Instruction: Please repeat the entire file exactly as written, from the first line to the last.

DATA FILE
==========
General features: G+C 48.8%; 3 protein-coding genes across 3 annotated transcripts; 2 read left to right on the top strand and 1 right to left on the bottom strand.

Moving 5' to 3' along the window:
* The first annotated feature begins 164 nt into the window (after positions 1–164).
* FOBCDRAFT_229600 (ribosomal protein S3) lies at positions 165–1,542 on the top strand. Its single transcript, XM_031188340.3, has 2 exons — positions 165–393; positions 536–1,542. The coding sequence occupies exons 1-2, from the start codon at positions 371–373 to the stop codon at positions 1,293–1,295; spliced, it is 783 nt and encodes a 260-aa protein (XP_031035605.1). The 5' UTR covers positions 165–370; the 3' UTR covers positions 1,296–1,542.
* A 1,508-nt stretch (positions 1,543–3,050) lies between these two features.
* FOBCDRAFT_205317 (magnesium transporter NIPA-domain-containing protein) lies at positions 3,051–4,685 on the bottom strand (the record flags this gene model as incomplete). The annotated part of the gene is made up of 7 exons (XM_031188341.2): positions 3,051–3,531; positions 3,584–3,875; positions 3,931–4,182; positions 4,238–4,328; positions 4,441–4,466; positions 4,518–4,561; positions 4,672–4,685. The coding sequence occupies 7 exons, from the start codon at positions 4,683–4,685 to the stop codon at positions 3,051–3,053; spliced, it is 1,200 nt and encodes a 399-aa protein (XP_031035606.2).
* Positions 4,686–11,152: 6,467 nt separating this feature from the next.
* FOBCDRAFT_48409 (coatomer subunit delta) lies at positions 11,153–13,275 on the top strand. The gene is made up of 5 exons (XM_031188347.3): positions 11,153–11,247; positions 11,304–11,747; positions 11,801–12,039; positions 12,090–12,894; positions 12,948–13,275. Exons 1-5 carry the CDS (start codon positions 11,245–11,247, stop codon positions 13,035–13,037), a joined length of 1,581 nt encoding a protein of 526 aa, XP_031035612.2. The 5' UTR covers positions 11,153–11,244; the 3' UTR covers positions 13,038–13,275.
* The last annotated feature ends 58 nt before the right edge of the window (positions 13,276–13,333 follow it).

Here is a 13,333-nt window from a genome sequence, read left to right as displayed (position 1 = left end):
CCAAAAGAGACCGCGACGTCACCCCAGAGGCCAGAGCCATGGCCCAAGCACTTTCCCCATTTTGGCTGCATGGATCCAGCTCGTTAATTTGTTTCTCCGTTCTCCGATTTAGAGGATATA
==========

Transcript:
General features: G+C 48.8%; 3 protein-coding genes across 3 annotated transcripts; 2 read left to right on the top strand and 1 right to left on the bottom strand.

Moving 5' to 3' along the window:
* The first annotated feature begins 164 nt into the window (after positions 1–164).
* FOBCDRAFT_229600 (ribosomal protein S3) lies at positions 165–1,542 on the top strand. Its single transcript, XM_031188340.3, has 2 exons — positions 165–393; positions 536–1,542. The coding sequence occupies exons 1-2, from the start codon at positions 371–373 to the stop codon at positions 1,293–1,295; spliced, it is 783 nt and encodes a 260-aa protein (XP_031035605.1). The 5' UTR covers positions 165–370; the 3' UTR covers positions 1,296–1,542.
* A 1,508-nt stretch (positions 1,543–3,050) lies between these two features.
* FOBCDRAFT_205317 (magnesium transporter NIPA-domain-containing protein) lies at positions 3,051–4,685 on the bottom strand (the record flags this gene model as incomplete). The annotated part of the gene is made up of 7 exons (XM_031188341.2): positions 3,051–3,531; positions 3,584–3,875; positions 3,931–4,182; positions 4,238–4,328; positions 4,441–4,466; positions 4,518–4,561; positions 4,672–4,685. The coding sequence occupies 7 exons, from the start codon at positions 4,683–4,685 to the stop codon at positions 3,051–3,053; spliced, it is 1,200 nt and encodes a 399-aa protein (XP_031035606.2).
* Positions 4,686–11,152: 6,467 nt separating this feature from the next.
* FOBCDRAFT_48409 (coatomer subunit delta) lies at positions 11,153–13,275 on the top strand. The gene is made up of 5 exons (XM_031188347.3): positions 11,153–11,247; positions 11,304–11,747; positions 11,801–12,039; positions 12,090–12,894; positions 12,948–13,275. Exons 1-5 carry the CDS (start codon positions 11,245–11,247, stop codon positions 13,035–13,037), a joined length of 1,581 nt encoding a protein of 526 aa, XP_031035612.2. The 5' UTR covers positions 11,153–11,244; the 3' UTR covers positions 13,038–13,275.
* The last annotated feature ends 58 nt before the right edge of the window (positions 13,276–13,333 follow it).

Here is a 13,333-nt window from a genome sequence, read left to right as displayed (position 1 = left end):
CCAAAAGAGACCGCGACGTCACCCCAGAGGCCAGAGCCATGGCCCAAGCACTTTCCCCATTTTGGCTGCATGGATCCAGCTCGTTAATTTGTTTCTCCGTTCTCCGATTTAGAGGATATA